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The 74hc590 http://www.ti.com/lit/ds/symlink/sn74hc590a.pdf is a binary counter followed by a register with a tri-state output.

I thought about using it an a (homebrew cpu) design, as it's wider than the 74hc161, but the output buffer means that it takes an extra clock before a counter clear CCLR# is reflected at the output.

Have I misunderstood this part?

What was the 590's original purpose? i.e. Why were people putting registers after counters, resulting in this part being made?

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The use case is pretty well described by you: a binary counter with a latch.

For when you want something counted, but the output of the counter to only change on a latch signal.

Use cases range pretty widely – from gated clock dividers to clock-domain crossing counters to very simple IO expanders.

A very striking example is a frequency counter: assume you want to measure something in the range of 20 kHz. You have a 100 Hz clock. You use that 10 Hz clock to reset the counter clocked by the ca 20 kHz, so counts should be always in the range of around 200. Of course, you don't want your display to update while your counter is counting – only maybe 12.5 times a second. So, you latch your counter on the 8. edge of your 100 Hz clock.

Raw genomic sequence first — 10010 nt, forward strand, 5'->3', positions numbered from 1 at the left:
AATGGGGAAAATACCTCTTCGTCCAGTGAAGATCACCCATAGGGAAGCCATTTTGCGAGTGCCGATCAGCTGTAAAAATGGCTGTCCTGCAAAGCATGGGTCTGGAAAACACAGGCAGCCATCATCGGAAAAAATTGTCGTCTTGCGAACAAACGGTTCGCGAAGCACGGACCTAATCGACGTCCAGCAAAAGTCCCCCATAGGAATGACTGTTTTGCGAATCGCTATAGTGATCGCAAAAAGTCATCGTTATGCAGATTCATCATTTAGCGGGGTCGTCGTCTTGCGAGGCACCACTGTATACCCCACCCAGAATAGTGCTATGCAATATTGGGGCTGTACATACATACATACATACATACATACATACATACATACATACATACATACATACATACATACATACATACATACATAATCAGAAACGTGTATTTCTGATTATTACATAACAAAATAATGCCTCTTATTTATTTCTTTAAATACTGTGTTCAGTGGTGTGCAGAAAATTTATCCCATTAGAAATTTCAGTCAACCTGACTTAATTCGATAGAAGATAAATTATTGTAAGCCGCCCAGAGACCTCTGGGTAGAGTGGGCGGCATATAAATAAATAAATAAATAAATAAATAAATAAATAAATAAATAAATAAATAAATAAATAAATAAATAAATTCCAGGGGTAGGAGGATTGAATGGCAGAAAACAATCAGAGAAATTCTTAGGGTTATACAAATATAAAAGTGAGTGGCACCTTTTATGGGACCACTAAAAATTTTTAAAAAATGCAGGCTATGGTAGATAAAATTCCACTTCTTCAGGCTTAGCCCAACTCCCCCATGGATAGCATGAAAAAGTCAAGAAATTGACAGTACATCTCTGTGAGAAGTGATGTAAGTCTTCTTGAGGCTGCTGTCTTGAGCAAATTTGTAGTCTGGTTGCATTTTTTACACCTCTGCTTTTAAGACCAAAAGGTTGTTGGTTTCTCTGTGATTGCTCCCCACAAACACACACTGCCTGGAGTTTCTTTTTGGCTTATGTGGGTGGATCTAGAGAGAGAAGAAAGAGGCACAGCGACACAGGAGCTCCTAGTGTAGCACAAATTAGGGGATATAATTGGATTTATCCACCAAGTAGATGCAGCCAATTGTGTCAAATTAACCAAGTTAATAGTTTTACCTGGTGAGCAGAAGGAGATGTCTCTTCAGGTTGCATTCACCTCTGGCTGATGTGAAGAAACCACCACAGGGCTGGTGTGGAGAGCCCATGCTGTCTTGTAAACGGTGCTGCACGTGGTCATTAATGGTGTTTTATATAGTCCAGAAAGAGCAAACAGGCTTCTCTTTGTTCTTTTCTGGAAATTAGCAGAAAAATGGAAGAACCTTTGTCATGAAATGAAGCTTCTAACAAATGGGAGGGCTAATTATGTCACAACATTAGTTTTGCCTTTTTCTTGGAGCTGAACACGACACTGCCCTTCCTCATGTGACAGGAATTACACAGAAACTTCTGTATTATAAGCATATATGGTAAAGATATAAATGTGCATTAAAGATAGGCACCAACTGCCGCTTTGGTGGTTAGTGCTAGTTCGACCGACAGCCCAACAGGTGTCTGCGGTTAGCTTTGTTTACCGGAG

(these ICs weren't all invented to build CPUs, so the assumption that "it exists" and "it must be useful in a CPU design" is unfounded)

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  • \$\begingroup\$ Thanks for your answer. I didn't think that all 7400 ICs were made for CPUs, I was just curious as to what it was for, as my exposure to electronics is limited. \$\endgroup\$ – fadedbee Aug 12 '18 at 12:21
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    \$\begingroup\$ You're welcome! I wasn't sure you were insinuating that, but I wanted to avoid future readers would interpret your question that way :) \$\endgroup\$ – Marcus Müller Aug 12 '18 at 12:33
  • \$\begingroup\$ Marcus, your frequency counter example of this chip's target-market is supported by it having tri-state output (for MUX'd displays), a gate-able clock, and a separate latch input pin. Somewhat obsolete today - I'd use a microcontroller instead, without a second thought. \$\endgroup\$ – glen_geek Aug 12 '18 at 13:24
  • \$\begingroup\$ @glen_geek :) thanks! yeah, I can only second that, especially considering that many microcontrollers even have timer units that can double as input edge counters. But then again, these ICs are from a time where that wasn't the case :) \$\endgroup\$ – Marcus Müller Aug 12 '18 at 13:27

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